Love Letters to the Movies Part 2: Love and Death
With 'Cinema Paradiso' and 'Matinee,' two directors look back fondly and bittersweetly on a bygone era of moviegoing, when theaters brought communities together.
Inspired by the end-of-the-year convergence of movies about the magic of making and going to the movies — specifically The Fabelmans, Empire of Light, and Babylon — we’re having a three-part conversation about “love letters to the movies.” We started last week with a discussion of the silent era with Buster Keaton’s Sherlock Jr. and Martin Scorsese’s Hugo. This week, we talk about two affectionate nostalgia pieces set around movie houses of the past: Guiseppe Tornatore’s Cinema Paradiso, a semi-autobiographical look at a filmmaker drawing from childhood in small-town Sicily, and Joe Dante’s Matinee, a comedy about a William Castle-like sci-fi/horror producer who brings his new movie to a Key West theater during the Cuban Missile Crisis.
Scott: Towards the end of Cinema Paradiso, Guiseppe Tornatore’s coming-of-age hit about a movie-crazy kid growing up in small-town Sicily, Salvatore, the film’s now-teenage protagonist (at this point, played by Marco Leonardi), says his goodbyes to Alfredo (Phillippe Noiret), the old projectionist who stoked his love for cinema. Alfredo advises the young man to leave his quaint hometown of Giancaldo and never come back, not even to visit, because he needs to pursue his filmmaking destiny whole-heartedly and cannot allow himself to remain stuck in the past. “Don’t give in to nostalgia,” Alfredo says.
Oh the mighty snort that line elicited from me! For there is no film that gives in to nostalgia like Cinema Paradiso, which would surely be the first title to pop into anyone’s head in association with the phrase “love letter to the movies.” I confess to having a love/hate relationship to the film over the years, related entirely to whether I’m bowled over by its sentimentality (I was a blubbering mess the first time I saw it) or rolling my eyes at its shamelessness. I also confess to only having seen the theatrical cut of the film, which runs a little over two hours, and not the director’s cut, which is closer to three. That’s a huge amount of time, and it makes me suspect that Harvey Weinstein wanted to lean into nostalgic elements of the film and leave other details, particularly teenage Salvatore’s relationship with Elena (Agnese Nano), on the cutting-room floor. (That it “worked” and Cinema Paradiso was a hit helped boost the reputation of “Harvey Scissorhands,” but the counterexamples of films either weakened or marginalized by Weinstein are much more significant.)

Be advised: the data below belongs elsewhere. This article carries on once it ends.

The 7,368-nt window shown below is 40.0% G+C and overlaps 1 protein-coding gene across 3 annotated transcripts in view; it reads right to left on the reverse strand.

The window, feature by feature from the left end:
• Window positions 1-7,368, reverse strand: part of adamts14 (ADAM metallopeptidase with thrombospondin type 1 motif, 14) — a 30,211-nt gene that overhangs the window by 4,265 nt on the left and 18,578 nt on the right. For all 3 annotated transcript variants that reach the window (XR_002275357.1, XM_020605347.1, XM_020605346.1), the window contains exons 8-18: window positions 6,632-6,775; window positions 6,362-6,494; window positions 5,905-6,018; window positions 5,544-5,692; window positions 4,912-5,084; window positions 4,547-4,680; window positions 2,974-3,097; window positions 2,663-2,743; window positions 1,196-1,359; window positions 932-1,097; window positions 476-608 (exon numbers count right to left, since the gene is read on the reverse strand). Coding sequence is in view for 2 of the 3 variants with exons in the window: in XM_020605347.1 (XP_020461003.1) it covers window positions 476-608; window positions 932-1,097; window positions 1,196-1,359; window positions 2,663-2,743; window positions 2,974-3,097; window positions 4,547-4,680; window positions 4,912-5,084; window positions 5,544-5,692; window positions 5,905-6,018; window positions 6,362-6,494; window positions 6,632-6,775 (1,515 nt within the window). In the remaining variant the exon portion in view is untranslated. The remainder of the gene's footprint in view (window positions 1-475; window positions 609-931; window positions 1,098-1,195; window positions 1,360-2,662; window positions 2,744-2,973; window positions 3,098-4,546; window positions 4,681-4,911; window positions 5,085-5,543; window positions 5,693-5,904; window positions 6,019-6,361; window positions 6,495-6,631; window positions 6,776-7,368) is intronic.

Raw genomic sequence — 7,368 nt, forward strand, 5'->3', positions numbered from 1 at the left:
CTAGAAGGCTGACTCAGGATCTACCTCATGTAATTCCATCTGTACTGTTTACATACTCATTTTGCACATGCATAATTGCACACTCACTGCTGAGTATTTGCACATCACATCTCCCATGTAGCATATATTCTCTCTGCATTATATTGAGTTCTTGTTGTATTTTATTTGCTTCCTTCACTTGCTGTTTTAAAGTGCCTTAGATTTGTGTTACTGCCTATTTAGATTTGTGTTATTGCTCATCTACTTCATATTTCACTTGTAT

The Reveal is a reader-supported newsletter dedicated to bringing you great essays, reviews and conversation about movies (and a little TV). While both free and paid subscriptions are available, please consider a paid subscription to support our long-term sustainability.